Wednesday, 29 June 2011

Traffic Movements on the Stour Valley, 1964

An evening exploring the Tipton area.

Bloomfield Jn. Friday 2nd October 1964

(1) After an enforced break [ ? ] , I return to Bloomfield at 6.0 p.m. The box is much the same. However, in the Up sidings, there is an old, black Engineer's Coach with a tall stovepipe protruding from the roof at one end. Three or four men who are drilling in the area in connection with the electrification are living here.
(2) The traffic is quite brisk: Billy Cook goes Up with 'T90'.
(3) 'T79' from Monument Lane has a full load and blasts past, in front of the Chester.
(4) The 'Type 4' on the Chester coasts past the box, then we get him the road.

After this short interlude I walk to Tipton.

Tipton Station Friday 2nd October 1964

(1) The Up freight has a surprise - it is hauled by a 'Duck 8'. 'Super Ds' now carry a diagonal yellow band on the cab side (you can almost hear the cries of 'Unclean') and are supposed to be prohibited throughout this area, because of the reduced loading gauge with electrified lines.
(2) The Down Mails at ten o'clock are in the charge of a 'Brit', who sounds his siren as he rumbles over the level crossing and creeps onto the slack in advance of the Down Starter.

At 10.30 p.m., I take a gentle walk up to Dudley Port, where changes have come thick and fast.

Changes at Dudley Port Friday 2nd October 1964

About three months ago, the line between Dudley Port and Sedgeley Junction was closed. I rather believe that Tom and I were the last people to use the line for a scheduled service on 20th June 1964. With the passenger traffic already cancelled, this made the working at Sedgely Jn. rather silly. However, about a fortnight ago, there was a fire at Sedgeley Jn. which caused extensive damage to the box, which has since been closed with the 'pegs' left 'off'. Horsley Fields is now open continuously and it appears likely that Sedgeley Junction will never re-open. It really looks like the end of an era on the Dudley Line.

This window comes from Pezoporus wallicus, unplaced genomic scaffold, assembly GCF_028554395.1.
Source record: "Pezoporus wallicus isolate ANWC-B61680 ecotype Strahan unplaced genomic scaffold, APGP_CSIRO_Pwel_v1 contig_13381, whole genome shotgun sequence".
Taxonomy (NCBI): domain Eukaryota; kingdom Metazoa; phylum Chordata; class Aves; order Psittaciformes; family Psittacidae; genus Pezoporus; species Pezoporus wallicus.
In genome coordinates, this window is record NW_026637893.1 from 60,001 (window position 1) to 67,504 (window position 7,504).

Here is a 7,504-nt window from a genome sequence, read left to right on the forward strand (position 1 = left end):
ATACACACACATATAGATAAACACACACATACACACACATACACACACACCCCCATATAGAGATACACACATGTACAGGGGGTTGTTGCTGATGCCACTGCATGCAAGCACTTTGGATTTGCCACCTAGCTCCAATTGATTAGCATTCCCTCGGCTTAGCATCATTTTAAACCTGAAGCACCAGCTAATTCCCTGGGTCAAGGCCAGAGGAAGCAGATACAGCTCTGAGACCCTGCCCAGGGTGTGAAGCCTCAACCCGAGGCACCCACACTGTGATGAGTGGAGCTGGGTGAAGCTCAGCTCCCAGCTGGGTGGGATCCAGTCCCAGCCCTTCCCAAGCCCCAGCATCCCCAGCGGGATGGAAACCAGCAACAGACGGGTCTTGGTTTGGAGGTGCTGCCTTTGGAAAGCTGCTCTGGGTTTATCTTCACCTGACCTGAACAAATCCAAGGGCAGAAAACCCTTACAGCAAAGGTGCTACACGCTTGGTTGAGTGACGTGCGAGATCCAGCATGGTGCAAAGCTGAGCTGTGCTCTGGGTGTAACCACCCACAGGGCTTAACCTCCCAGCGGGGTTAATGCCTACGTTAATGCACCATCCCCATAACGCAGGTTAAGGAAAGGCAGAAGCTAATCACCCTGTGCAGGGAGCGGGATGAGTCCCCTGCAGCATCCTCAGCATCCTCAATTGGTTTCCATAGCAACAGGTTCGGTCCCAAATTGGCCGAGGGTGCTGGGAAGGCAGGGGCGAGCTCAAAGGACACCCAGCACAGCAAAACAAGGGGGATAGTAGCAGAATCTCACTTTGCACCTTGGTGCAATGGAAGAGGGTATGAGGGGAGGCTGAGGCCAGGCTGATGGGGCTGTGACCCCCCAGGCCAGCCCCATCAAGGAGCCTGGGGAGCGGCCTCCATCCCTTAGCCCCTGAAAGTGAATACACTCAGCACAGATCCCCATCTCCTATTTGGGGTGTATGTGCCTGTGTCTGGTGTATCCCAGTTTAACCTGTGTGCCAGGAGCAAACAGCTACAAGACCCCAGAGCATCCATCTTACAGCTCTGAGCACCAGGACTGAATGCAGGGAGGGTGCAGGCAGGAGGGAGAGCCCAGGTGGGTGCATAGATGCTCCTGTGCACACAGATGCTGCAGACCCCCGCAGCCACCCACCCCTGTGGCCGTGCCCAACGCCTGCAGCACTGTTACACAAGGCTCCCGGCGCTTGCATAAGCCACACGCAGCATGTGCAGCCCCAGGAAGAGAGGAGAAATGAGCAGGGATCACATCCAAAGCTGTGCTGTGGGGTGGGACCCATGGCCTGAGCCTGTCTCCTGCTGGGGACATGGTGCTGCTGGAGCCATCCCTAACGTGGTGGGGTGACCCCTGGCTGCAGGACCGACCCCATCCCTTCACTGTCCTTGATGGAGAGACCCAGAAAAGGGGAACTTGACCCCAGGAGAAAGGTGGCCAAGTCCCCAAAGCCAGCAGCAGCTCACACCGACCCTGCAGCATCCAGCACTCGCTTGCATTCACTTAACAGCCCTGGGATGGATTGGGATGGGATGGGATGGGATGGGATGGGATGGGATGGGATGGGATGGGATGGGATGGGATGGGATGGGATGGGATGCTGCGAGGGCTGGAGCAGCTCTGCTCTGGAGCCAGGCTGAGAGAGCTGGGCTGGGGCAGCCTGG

Of course, the working at Dudley Port, which has been slack for some time, dropped right off and, after the remodelling, the Dudley Port signalman has a boxful of white levers [white levers are 'spare'] to attend! The arrangement shown below was used for some weeks:-

(Click on above image to enlarge)

However, to enable contractors to pull down the old Down platform and build the new, permanent island platform, a new, temporary Down platform has been provided and the existing Up platform has been shortened. The arrangement I found was:-

(Click on above image to enlarge)

The new, temporary Down platform is 300 feet long and accommodates almost five coaches. The platform surface is wood, ashphalted over. Wooden posts and wires fence off the adjacent Up line and various 'DUDLEY PORT' signs from the old station have been provided, together with two station seats. There is a scaffolding and wire mesh footbridge linking the platform to the shortened Up platform. The Down platform has a diminuitive wooden-framed waiting room near the footbridge with walls of semi-opaque 'Perspex'. The 'shack' and the platform is provided with electric lights and there are good views of the under-used signal box.

Dudley Port - Wolverhampton Friday 2nd October 1964

The trip back to Wolverhampton (‘Type 4’ in charge, Sleepers up front) is punctuated by 15 m.p.h. slacks. The thought arises that this may not be the most unpleasant way of getting from Dudley Port to Wolverhampton, but it must be the slowest!

At Wolverhampton, colour light signals (not yet in use) are sprouting everywhere and the station forecourt yard is now being excavated, presumably for an additional down line.[In fact, no additional through line was introduced then – only three platform lines remained and the old Down and Up Goods Lines were lost. It was many years before a fourth through platform was provided and this was on the Up side. But some reversible working of the platforms was introduced].